The world’s oil demand fell for a third consecutive month in August following an increase in Covid-19 cases in Asia, but a sharp rebound could follow in the final months of the year, according to the International Energy Agency (IEA).
Our energy correspondent Jillian Ambrose explains:
The global energy watchdog revised down its oil demand forecasts for the third quarter by 200,000 barrels a day after China put in new measures to curb travel by a third in a bid to stem the latest outbreak of Covid-19.
“Global oil demand remains under pressure from the virulent Covid-19 Delta variant in key consuming areas, especially parts of Asia,” the Paris-based agency said in its latest monthly oil market report.
The IEA said that despite the weak demand over recent months oil demand is expected to rebound in October as Asia’s energy-hungry economies begin to reopen with help from falling Covid-19 case numbers, progress in vaccine manufacturing and less restrictive social distancing measures.
The report said:
“Already signs are emerging of COVID cases abating with demand now expected to rebound by a sharp 1.6 million barrels per day (bpd) in October, and continuing to grow until end-year.”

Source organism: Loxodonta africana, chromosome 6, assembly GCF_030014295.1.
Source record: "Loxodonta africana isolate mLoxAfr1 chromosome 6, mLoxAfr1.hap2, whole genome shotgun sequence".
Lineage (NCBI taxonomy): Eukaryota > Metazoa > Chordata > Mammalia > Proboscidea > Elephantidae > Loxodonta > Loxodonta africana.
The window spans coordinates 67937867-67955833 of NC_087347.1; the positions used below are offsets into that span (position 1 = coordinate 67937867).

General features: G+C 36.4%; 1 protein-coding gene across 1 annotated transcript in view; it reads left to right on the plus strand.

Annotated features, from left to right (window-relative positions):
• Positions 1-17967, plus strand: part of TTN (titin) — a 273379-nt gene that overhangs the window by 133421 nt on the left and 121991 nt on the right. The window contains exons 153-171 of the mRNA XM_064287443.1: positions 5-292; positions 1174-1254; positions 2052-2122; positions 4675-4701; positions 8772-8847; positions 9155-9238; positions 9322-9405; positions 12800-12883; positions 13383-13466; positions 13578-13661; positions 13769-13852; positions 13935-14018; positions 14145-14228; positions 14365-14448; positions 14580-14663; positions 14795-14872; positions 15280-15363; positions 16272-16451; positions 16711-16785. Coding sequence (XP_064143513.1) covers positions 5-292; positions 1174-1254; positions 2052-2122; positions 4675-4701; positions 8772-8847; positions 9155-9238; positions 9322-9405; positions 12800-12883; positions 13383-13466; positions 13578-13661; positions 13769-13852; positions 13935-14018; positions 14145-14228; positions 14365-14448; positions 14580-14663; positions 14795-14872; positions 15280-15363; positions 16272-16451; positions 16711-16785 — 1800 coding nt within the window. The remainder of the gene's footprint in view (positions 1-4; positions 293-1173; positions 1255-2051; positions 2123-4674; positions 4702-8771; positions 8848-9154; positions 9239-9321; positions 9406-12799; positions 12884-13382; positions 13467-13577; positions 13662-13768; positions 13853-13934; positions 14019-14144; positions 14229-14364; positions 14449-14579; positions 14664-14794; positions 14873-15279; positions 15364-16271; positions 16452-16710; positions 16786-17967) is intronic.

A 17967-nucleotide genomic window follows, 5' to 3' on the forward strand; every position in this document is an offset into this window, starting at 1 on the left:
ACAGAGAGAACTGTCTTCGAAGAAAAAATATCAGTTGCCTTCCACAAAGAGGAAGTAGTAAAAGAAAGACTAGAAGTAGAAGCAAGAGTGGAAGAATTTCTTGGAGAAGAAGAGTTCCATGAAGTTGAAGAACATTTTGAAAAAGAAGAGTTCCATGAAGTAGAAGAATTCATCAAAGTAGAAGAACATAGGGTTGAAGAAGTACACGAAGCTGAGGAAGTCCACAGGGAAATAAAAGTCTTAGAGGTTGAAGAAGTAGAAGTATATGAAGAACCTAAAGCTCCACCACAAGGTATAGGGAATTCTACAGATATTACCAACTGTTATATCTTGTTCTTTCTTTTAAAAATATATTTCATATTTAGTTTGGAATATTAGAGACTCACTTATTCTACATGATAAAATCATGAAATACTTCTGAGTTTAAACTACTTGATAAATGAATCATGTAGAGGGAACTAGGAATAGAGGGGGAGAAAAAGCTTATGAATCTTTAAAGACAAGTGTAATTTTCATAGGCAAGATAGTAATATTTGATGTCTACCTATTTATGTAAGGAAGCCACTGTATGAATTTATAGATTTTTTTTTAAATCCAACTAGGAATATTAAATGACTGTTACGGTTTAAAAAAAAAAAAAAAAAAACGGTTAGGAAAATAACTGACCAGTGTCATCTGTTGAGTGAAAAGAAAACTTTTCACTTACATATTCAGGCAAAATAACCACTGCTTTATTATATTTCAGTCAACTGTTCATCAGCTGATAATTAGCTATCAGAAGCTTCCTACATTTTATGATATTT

The slowdown has caused the IEA to trim its oil growth forecasts for the year by 105,000 barrels of oil a day, but raise its estimate for 2022 by 85,000 barrels a day to 3.2m barrels a day.
Global oil consumption is expected to average 99.1m barrels of oil a day this year, around 4.7m barrels of oil a day higher than last year but still 1.1m barrels a day lower than in 2019.
Despite the oil market slowdown over the summer months global market prices have continued to rise, reaching a six week high of $73.51 a barrel earlier this week as US oil productions remains slow to return to full strength two weeks after Hurricane Ida wreaked havoc along the oil-rich Gulf Coast.
Further disruptions are expected from bad weather this week as Tropical Storm Nicholas has forced Royal Dutch Shell to evacuate staff from a Gulf of Mexico oil platform, and other companies have prepared for rain and hurricane-force winds.
The unplanned US outages have offset the increase in supply from the Organisation of Petroleum Exporting Countries (Opec) and its allies, leading the world’s total oil supply to fall by 540,000 barrels of oil a day last month.